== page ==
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Ridgid X2 Series Drill/Drivers

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  • #16
    Anyone that wants to be truely impressed by a cordless drill should try a Panasonic. Best power to weight ratio in the industry - I think. If you use your cordless mostly for driving screws or lags - try the impact driver.

    I have the 18 volt Ridgid and its not bad, but, it is much heavier than the Panasonics and only has a 2 amp hour NiCad battery. Panasonic makes 3.5 amp hour NiMH batteries - thats runtime.

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    • #17
      Shoeman why would you buy a ridgid if you are so damn sold on a radio?

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      • #18
        I looked at the Ridgid slider and I did not like the play in the arbor bearing.(hold the blade and move it side to side) The quality was not to my likeing. I has the same feel as the Bosch. They use needle bearings which cause the clearance/runout to be more than a sealed ball bearing. The makita ls1013 I have I
        feel is the best, and so did Tools of the Trade in thier test. I have a DeWalt 12" dual bevel cms which I like for crown/base due to the tall sliding fense and capacity to cut vertically. I added a laser dot indicator which was only $25.

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        • #19
          Gentlemen,
          Let me assure you, this machine(1/2" X2), and those so far tested(extremely) by myself, which include the 18Volt recip, drill, panel saw, have, without a doubt PASSED any convievable test I could give them. These TOOLS ROCK!
          Ridgid has always been a small part of my line of tools. As a contractor, I use Makita Milwaukee, Bosche and Ridgid...cordless equipment, bar none, has been taken over by Ridgid!!! In the 30 years of construction that I personally have performed, never have I seen a tool that can take the day to day requirements that these tools have thus far taken...and, better yet, if they decide to go south....I HAVE WARRANTY!!!!!!!!!! YOU CAN'T LOSE!

          this by the way comes without any compensation....however, if Ridgid and HD want to pay me....well..you now know my email..hehehe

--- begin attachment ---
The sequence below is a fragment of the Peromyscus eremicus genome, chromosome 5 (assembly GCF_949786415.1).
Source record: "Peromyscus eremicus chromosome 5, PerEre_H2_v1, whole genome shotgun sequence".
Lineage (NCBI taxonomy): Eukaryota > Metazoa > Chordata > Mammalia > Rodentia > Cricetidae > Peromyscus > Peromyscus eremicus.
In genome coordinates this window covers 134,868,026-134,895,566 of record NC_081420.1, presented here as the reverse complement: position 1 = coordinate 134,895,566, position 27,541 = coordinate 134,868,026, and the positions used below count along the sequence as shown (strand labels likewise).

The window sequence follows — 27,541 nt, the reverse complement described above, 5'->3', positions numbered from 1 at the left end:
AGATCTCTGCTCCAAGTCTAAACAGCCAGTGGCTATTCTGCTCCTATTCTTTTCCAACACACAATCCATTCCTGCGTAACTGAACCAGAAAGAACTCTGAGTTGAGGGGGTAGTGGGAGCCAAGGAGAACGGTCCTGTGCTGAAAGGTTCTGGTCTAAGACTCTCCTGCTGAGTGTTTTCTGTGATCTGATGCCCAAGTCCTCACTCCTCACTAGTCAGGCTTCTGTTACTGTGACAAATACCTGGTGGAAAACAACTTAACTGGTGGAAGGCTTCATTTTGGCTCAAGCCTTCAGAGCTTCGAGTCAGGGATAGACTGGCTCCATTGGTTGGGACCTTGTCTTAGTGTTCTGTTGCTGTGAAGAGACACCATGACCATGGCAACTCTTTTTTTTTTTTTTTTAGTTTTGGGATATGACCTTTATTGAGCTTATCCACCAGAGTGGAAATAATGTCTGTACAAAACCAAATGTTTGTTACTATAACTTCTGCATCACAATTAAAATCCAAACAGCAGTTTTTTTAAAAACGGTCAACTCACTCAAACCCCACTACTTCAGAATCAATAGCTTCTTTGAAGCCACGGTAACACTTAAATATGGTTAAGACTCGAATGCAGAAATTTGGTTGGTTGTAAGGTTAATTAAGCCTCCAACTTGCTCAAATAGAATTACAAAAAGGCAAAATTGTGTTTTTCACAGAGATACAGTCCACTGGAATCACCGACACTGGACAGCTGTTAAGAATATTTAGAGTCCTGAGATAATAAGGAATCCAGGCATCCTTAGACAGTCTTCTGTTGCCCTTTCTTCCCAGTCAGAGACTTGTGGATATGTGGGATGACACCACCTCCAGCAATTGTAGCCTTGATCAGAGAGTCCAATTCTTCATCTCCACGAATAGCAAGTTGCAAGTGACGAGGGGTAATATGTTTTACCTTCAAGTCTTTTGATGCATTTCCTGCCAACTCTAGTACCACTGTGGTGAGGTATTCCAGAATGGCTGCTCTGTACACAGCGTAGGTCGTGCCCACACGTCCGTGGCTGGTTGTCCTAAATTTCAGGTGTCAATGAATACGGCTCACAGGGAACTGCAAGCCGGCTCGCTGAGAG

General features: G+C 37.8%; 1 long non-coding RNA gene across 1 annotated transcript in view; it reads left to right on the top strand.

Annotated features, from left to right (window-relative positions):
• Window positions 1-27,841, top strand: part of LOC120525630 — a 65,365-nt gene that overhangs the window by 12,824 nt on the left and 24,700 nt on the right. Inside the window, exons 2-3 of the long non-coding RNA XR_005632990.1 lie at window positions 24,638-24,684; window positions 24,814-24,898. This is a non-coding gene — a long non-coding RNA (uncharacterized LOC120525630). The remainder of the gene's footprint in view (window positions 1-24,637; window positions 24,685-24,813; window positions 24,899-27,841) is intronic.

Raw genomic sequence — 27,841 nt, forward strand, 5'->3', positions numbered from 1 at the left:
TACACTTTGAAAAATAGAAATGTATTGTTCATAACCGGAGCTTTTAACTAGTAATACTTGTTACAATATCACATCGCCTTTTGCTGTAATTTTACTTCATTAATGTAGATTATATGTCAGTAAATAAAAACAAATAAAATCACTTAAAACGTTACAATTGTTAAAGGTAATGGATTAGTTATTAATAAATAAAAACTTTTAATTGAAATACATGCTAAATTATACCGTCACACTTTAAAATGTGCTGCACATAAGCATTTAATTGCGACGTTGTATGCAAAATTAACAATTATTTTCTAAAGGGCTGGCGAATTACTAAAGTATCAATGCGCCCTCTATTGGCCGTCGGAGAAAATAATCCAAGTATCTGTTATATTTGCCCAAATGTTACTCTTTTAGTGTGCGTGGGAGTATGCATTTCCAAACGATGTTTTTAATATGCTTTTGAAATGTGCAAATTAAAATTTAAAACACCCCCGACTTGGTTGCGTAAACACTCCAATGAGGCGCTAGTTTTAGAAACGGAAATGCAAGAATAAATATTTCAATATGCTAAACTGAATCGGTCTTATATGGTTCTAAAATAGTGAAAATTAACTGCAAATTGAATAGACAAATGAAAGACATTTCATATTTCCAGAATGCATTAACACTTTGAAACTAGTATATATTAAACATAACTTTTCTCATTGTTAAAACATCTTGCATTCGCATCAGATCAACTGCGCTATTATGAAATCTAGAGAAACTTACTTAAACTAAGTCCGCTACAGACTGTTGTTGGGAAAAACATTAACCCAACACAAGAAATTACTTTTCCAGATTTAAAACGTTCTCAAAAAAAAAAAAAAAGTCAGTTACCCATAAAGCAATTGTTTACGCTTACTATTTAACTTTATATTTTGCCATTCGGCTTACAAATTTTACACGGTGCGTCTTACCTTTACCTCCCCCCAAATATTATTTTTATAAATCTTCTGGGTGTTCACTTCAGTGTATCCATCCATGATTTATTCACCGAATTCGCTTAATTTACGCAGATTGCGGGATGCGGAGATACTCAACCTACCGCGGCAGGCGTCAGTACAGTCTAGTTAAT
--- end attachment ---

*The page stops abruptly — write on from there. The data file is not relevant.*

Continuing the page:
Dana

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          • #20
            I just read in another thread (which unfortunately, I can't find) about a cabinet installer's issues with his 14.4v not charging. I just purchased the same drill/driver (X2 series), and I hate buying a lemon. My ten year old Makita 9.6v is still chugging along, but the cost of replacement the batteries is killing me.I bought the Ridgid based on the unprecedented warranty (much to the chagrin of the DeWalt rep who happened to be in HD at the time and tried to talk me out of it- saying all the companies buy their batteries from an independent company and Ridgid is pulling a scam of some sort.)
            I am a contractor doing primarily reno's, and use my drill/drivers for everything from driving 3" deck screws to drywalling with a dimpler. I've used Ridgid hand tools since high school shop class (and still do), but have shied away from their power tool line. You can't do it all and do it well, or can you? Let's hope so!

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            • #21
              Re: Ridgid X2 Series Drill/Drivers

              I am a serious DIYer and have done professional contracting in my past. I own two other cordless drills and this is by far my favorite. I chose it due to its light weight and smaller size over large hammer drill types that are heavy and wont fit into as tight a space. This is the one I reacy for 95% of the time.

              This Makita drill also has the most advanced charging system available and it charges in only 15 minutes! Generically, it's called a "smart charging system." A computer chip inside the battery lets the charger know exactly how to optimally charge the battery, to completely charge each cell within the battery and for maximum battery life. Each battery is made up of smaller 1.2 volt cells. Often a battery will drain unevenly during normal use, at different rates within these internal cells. A normal charger will stop charging the battery when one cell reaches maximum capacity, not all of them. Once this happens once, it will continue to do so as long as you use the battery. What this means is your 18-volt battery is now a 16- or 17-volt battery and it can drop even lower.
              http://ascoya.com/Power-Tools.html
              http://powertools.blogetery.com

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